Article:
Erica Wheeler: inspiring connections between people and place

January 2011/The Art of Seeing

January 2011The Art of Seeing
“Following an animal’s trail may bring you closer to that animal physically, but, more important, it brings you closer to it in perception. The longer you follow the animal, the deeper you enter into a perceptual relationship with its life.”from “Tracking and the Art of Seeing” by Paul Rezendes

I’m blessed to live in an area with some master trackers. They can tell what animals have passed through, where they were going and what they were doing. They can read the tracks the way you and I read a book. It’s part science and part intuition.  It’s a trade passed on from hunters, although some just take photographs these days. You don’t need to be a hunter to do it. (I’m more the gatherer type myself.) But I am in awe of the intimate way these people know the woods. Spend some time tracking and I guarantee you you’ll see way more than you ever have before.

Listening to the Land
This New Year’s Day we walked down the road, following its curves, the way it bends and follows the now half-frozen brook. A Belted Kingfisher took off in flight down the waterway.  It stopped on a pine bough and flew again. Its flight and pauses were like a needle and thread, looping down the brook. The water rushed and tumbled. Farther on were fox tracks in the field. Along the far side of brook there were small tracks leading out to the water’s edge and back again. Our walk was brisk and blessed.

Noticing these tracks connects me to this place, reminding me how rich it is with wildlife. Even if I do not see the animals who made the tracks I know they’re here.
Sometimes I lie in bed at night and reflect upon the tracks I have seen in the snow. I see the animals in my mind’s eye: the fox wandering across the meadow, the mink running up and down the banks of the brook, the deer walking slowly down the steep hill, steady on her thin legs.  I think about us all here sleeping and dreaming under the same birches, maples and pines.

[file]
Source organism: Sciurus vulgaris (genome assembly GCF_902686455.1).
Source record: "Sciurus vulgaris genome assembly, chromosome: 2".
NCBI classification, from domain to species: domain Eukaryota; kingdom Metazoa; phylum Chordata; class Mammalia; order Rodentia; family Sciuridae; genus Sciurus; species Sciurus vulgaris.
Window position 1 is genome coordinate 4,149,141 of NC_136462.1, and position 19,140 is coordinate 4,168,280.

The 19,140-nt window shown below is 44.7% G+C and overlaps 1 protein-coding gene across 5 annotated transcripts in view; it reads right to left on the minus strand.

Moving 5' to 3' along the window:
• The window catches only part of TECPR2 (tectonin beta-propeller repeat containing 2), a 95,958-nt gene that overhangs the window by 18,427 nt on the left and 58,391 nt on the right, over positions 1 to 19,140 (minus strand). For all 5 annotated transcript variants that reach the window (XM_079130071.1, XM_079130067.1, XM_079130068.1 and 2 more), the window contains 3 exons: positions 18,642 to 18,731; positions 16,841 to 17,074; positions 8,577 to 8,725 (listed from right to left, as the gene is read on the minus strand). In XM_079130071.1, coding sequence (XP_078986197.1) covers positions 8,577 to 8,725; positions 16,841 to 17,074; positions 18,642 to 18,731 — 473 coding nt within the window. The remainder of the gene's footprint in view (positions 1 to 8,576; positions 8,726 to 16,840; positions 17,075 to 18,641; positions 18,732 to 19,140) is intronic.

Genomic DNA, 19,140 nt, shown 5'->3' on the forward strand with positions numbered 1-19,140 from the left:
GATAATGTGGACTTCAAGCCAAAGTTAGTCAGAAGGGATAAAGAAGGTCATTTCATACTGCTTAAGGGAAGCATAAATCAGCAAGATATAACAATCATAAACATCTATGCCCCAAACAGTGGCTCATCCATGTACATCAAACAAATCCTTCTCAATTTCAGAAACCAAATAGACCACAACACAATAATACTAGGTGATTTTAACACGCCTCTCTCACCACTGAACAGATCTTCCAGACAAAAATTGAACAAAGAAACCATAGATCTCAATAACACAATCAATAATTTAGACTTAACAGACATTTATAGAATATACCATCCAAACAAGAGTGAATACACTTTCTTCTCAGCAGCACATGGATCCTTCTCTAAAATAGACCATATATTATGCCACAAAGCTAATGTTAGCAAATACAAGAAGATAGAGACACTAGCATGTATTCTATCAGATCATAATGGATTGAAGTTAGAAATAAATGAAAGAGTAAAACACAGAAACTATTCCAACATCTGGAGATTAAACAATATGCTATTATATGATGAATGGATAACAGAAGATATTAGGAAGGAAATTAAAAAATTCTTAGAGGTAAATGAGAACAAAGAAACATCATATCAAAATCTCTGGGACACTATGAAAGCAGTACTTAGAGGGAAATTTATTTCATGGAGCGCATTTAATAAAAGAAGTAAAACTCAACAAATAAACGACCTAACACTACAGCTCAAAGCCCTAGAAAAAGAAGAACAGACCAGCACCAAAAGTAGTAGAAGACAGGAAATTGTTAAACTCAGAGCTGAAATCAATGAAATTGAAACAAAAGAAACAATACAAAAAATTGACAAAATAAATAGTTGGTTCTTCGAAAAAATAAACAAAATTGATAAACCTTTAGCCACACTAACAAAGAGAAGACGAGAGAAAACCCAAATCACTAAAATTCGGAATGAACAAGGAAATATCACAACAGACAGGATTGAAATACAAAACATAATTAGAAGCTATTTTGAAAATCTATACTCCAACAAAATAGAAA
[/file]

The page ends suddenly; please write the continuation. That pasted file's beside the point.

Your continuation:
My Story
Last winter we were hiking down a snowmobile trail and we saw a grouse take off. (Yes saw it, not just its tracks!) My partner, who has been on many more tracking trips than I, said, “Lets go see if it left a track.” I was thinking,  “Well it flew… I don’t know… how can it leave a track?” We tromped over to the tree from which it had been flushed. (It was an evergreen with long, low boughs that were covered with snow, creating a protective “skirt” that made it a good place for an animal to rest under.) And there they were. Wing beats in the snow of the bird we had just seen fly away. They looked like angel wings. I touched them with my hand. I can still see the bird who took flight.

Your story
Any snow or mud in your backyard? Then there are probably tracks. Look with new eyes and you’ll see much more than you ever thought possible. Follow the trail and find out what story it tells.

I can recall one afternoon we spent with our friends’ four-year-old daughter following squirrel tracks in her backyard. We discovered which trees they lived in, where their piles of acorns ended up. We found a rabbit track and followed that too. Our excitement and curiosity matched hers. Taking a kid outside, or even going by yourself, and following an animal track just to see where it goes is sure to restore your sense of wonder. I promise.

Journal This:
Did looking for tracks make you “see” and connect to your place in a new way? Let me know what you found. Post on my blog! Link below

Try this:
Visit a science museum
The Boston Science Museum has a great exhibit called “A Bird’s World.” It features some cool info about how birds communicate and was designed by some animal trackers. There’s another exhibit on the same floor about a mountain lion and her tracks. Author of “The Tracker,” Tom Brown, narrates it.

Take a Program
The Wilderness Awareness School, founded by Jon Young. (Interesting trivia: Jon Young was mentored by Tom Brown.) The school (based in Duvall, WA) has affiliate programs all over the country. Here’s their great website, full of resources and even online home study programs you can enroll in.

Study a Book
Scats and Tracks of the Northeast by James Halfpenny.
(Editions also available for other regions.)
I like this series put out by Falcon Books because they are small enough to slip in your pocket, they have real-size tracks so you can hold it up to the actual tracks you find. And they narrow down your choice of tracks to what you might find in your region.

Coyote Mentoring by Jon Young and staff members of the Wilderness Awareness School. Packed with wisdom, activities and practices to help mentors connect people to nature.

Tracking and the Art of Seeing by Paul Rezendes. A book that goes beyond identification. It’s a whole way of looking at the world. A must for your reference library.

Post a comment below! Do you track? What have you seen lately?

updated: 6 years ago